Memorial Day is a sacred observance. It is a time to remember and honor those who died to protect our freedoms and preserve our way of life.
We owe a tremendous debt of gratitude to those who have made the ultimate sacrifice and to the families and survivors they left behind. Repaying that debt is the solemn responsibility of the Department of Veterans Affairs (VA).
At times, VA has not always performed to the standard that veterans deserve. I came to VA during a time of crisis. Veterans were not getting timely access to high-quality health care. We were failing those who needed us most. That is why we are implementing fundamental changes in the way we do business.
But we cannot do it alone. We are fortunate to have strong support from President Trump, Congress and organizations across the nation dedicated to serving America’s veterans and their families. One such organization — Rolling Thunder — is celebrating 30 years of advocacy this Memorial Day weekend.
More than 1 million riders and spectators are expected to participate in this year’s “Ride for Freedom” on the National Mall, and I am proud to be one of them. My family has a long tradition of military service and caring for those who served. My father was an Army psychiatrist, and both of my grandfathers were Army veterans, one who served as chief pharmacist at the VA hospital in Madison, Wisconsin.
Serving as Secretary of Veterans Affairs is my opportunity to give back to the men and women who secured the freedoms we all enjoy because of the sacrifices they made.
One of my first goals for VA was to improve access to care. Veterans shouldn’t have to wait months for medical appointments. The president recently signed legislation reauthorizing the Veterans Access, Choice and Accountability Act. This will ensure veterans receive the care they need, when they need it, whether it’s from VA or from a community provider. Already this year, we have authorized an estimated 6.1 million Community Care appointments, nearly 1.8 million more than the same time frame last year — a 42 percent increase.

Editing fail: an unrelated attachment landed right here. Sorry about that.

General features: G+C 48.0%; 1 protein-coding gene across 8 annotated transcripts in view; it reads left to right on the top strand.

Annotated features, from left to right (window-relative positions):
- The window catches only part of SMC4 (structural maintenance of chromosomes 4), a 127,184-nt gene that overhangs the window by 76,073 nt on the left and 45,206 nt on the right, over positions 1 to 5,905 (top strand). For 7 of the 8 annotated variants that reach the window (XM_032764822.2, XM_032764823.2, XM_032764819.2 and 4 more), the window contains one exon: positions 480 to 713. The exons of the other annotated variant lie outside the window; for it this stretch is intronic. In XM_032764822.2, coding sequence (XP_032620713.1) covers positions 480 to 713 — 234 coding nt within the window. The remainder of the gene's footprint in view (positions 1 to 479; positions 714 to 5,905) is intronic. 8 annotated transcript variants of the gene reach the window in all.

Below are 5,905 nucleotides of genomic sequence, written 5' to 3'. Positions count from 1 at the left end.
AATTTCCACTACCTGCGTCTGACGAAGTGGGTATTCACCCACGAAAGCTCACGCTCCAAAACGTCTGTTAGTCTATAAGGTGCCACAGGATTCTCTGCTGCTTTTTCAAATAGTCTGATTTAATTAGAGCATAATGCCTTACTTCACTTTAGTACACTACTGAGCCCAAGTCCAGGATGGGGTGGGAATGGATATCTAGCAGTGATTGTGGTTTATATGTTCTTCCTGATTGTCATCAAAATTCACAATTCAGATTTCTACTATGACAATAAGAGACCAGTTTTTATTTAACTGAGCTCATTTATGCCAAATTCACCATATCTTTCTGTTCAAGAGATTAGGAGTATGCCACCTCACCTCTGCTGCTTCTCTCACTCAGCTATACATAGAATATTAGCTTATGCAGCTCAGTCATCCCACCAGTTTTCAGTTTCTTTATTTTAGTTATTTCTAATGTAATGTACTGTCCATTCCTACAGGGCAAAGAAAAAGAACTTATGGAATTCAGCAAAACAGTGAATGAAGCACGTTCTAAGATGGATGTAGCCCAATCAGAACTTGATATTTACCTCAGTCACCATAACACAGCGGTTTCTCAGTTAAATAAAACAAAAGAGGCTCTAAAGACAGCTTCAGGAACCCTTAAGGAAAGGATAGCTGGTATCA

We recently launched an online tool that allows veterans to view wait times and quality measures at their local VA facilities. No other health system in the country has this type of transparency.
We are making progress, but it will be short-lived if we don’t regain the trust of veterans and the American public. One of the ways we are earning trust is by taking swift action in cases of wrongdoing by our employees. We removed directors of our hospitals in San Juan, Puerto Rico, and Shreveport, Louisiana. We relieved the director in our Washington, D.C., medical center, and we removed other senior leaders due to misconduct or poor performance. We will not tolerate employees who act counter to our values or who put veterans at risk.
We are also rebuilding trust by helping those who need us the most. May is Mental Health Awareness Month and suicide prevention is one my top clinical priorities. An average of 20 veterans die by suicide every day. This is unacceptable. Just last month, one of my senior leadership team lost a member of his family, a veteran, to suicide. This is personal to me, my team, and to the families who are at risk of losing a loved one.
VA is taking steps to address this national crisis. Several months ago, the Veterans Crisis Line had a call rollover rate of more than 30 percent. Now, that rate is less than 1 percent. We launched a predictive modeling tool called REACH VET that analyzes existing data from veterans’ health records to identify those who might be at risk for suicide. We also extended mental health services to former servicemembers with Other Than Honorable discharges because we know this group is at greater risk for suicide.
Many organizations — including Rolling Thunder chapters — are joining our efforts by raising awareness of suicide prevention and encouraging veterans to seek help.
We have made progress, but there is still much more to be done. We are striving for VA to be a lifelong partner and trusted advocate for all veterans, their families, survivors and caregivers.
As we gather this Memorial Day weekend, I offer my sincere gratitude to the men and women who have sacrificed on our behalf and to the families of those who are no longer with us.
• Veterans Affairs Secretary David J. Shulkin, M.D., was confirmed on Feb. 13, 2017 by a Senate vote of 100-0. He previously served as VA undersecretary for health and has held many distinguished academic and medical positions.
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